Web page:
Jamie pointed out one particular pair of eighteenth century English side chairs that were superbly streamlined and exceedingly ‘plain’ with great proportion. They also had delightful tight scroll turnovers to the top rail, and were of faded mahogany. So attractive.
Their design was influenced by designer and master craftsman Thomas Chippendale (1718 – 1779), whose pattern book, The Gentleman and Cabinet Maker’s Director produced in 1754, inspired generations of cabinetmakers after him.
They were entirely delicious and quite exceptional dating from 1770 when Captain Cook was busy discovering Australia. What an attractive addition to a modern apartment where two busy professionals on the run would enjoy their aesthetic, their proportions and practical application.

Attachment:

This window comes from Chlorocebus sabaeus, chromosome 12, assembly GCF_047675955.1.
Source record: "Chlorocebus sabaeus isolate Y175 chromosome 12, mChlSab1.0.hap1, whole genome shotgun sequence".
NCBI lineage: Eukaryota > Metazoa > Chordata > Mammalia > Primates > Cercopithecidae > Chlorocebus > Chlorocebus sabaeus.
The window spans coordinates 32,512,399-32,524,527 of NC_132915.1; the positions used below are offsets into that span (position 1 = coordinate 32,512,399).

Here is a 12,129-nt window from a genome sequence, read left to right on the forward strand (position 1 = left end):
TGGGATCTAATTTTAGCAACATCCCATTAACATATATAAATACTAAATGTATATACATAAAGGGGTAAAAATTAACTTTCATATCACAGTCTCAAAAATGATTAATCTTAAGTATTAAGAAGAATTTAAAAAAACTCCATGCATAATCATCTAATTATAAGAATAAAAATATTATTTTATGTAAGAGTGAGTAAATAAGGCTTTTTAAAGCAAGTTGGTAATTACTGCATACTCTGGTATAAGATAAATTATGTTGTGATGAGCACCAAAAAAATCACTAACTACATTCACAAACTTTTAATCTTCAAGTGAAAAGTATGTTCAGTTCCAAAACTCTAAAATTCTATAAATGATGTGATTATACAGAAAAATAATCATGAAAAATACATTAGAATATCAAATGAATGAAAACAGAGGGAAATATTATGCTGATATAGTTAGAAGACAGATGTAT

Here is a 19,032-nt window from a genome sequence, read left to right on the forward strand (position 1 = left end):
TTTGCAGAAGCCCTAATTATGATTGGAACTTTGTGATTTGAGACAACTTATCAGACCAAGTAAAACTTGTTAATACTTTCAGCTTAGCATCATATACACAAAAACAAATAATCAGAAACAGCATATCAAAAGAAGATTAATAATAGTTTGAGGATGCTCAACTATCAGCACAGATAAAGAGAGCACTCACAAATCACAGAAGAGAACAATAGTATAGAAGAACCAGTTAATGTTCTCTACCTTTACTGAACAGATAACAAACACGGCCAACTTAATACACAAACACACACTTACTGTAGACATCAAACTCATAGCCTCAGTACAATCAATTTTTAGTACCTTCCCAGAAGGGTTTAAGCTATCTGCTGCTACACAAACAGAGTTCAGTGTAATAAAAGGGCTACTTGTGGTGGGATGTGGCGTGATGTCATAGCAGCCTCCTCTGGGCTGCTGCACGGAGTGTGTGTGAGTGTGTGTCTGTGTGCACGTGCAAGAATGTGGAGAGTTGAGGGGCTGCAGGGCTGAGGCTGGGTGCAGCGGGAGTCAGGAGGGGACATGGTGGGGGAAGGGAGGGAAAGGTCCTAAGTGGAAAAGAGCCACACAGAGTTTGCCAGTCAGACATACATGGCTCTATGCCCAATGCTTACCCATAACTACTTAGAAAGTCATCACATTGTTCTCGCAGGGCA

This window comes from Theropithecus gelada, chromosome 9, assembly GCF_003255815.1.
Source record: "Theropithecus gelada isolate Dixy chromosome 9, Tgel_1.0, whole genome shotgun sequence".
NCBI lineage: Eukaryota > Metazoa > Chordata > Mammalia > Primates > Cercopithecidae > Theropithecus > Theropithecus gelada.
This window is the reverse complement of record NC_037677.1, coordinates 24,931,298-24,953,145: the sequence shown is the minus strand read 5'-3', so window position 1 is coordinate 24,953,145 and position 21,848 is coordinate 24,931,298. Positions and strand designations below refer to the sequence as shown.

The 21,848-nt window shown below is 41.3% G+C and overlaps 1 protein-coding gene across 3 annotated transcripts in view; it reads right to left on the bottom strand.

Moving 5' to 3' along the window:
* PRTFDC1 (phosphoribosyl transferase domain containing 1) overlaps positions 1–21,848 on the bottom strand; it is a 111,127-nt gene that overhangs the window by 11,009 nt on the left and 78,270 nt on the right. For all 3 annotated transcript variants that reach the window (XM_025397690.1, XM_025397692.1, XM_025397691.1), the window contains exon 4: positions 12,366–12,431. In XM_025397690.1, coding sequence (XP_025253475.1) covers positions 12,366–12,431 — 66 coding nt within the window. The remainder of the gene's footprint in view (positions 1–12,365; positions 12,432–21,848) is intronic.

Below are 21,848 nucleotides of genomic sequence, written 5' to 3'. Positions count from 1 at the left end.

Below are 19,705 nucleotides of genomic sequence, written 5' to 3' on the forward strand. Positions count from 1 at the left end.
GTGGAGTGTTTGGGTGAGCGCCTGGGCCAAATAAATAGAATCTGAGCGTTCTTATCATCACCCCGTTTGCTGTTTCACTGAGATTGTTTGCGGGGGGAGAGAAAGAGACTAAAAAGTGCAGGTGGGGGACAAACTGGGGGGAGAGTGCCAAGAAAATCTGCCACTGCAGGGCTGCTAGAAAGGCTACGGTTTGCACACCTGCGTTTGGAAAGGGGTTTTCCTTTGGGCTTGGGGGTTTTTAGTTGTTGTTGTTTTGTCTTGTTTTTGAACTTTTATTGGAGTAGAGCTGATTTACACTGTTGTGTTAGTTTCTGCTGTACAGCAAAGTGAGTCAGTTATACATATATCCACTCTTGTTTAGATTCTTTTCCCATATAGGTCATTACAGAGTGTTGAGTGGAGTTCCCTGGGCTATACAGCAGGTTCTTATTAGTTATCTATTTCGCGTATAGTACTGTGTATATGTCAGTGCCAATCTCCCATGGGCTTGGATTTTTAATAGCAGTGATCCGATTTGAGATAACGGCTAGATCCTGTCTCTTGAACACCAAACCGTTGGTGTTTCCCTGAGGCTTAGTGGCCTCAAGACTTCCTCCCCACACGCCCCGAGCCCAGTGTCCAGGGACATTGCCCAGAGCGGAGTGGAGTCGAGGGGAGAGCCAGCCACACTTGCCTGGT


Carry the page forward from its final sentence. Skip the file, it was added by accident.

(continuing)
The 18th century in France, like the rest of Europe and Britain were glory years, the land rich, fertile and profitable, providing prosperity through active trade. More sophisticated pieces influenced by Paris fashions, appeared, as country furniture makers responded to the sinuous curves of the Louis XV or Rococo style or the lyrical elegance of the classical Louis XVI style.
The Armoire was a splendid piece of furniture for storing clothes in all country regions of France, and until the 18th century, almost entirely the domain of the upper classes.
However in Normandy and Provence as in other provinces, improved woodworking techniques and prosperity made them available to lower and middle class families, who prized them highly and gave them as wedding gifts.
They became among the most cherished of possessions, whether in a humble or wealthy home. Embellished with motifs that were symbolic, of love or prosperity with sheaves of wheat or ears of corn and vine leaves symbolising longevity, they were lovingly looked after and maintained.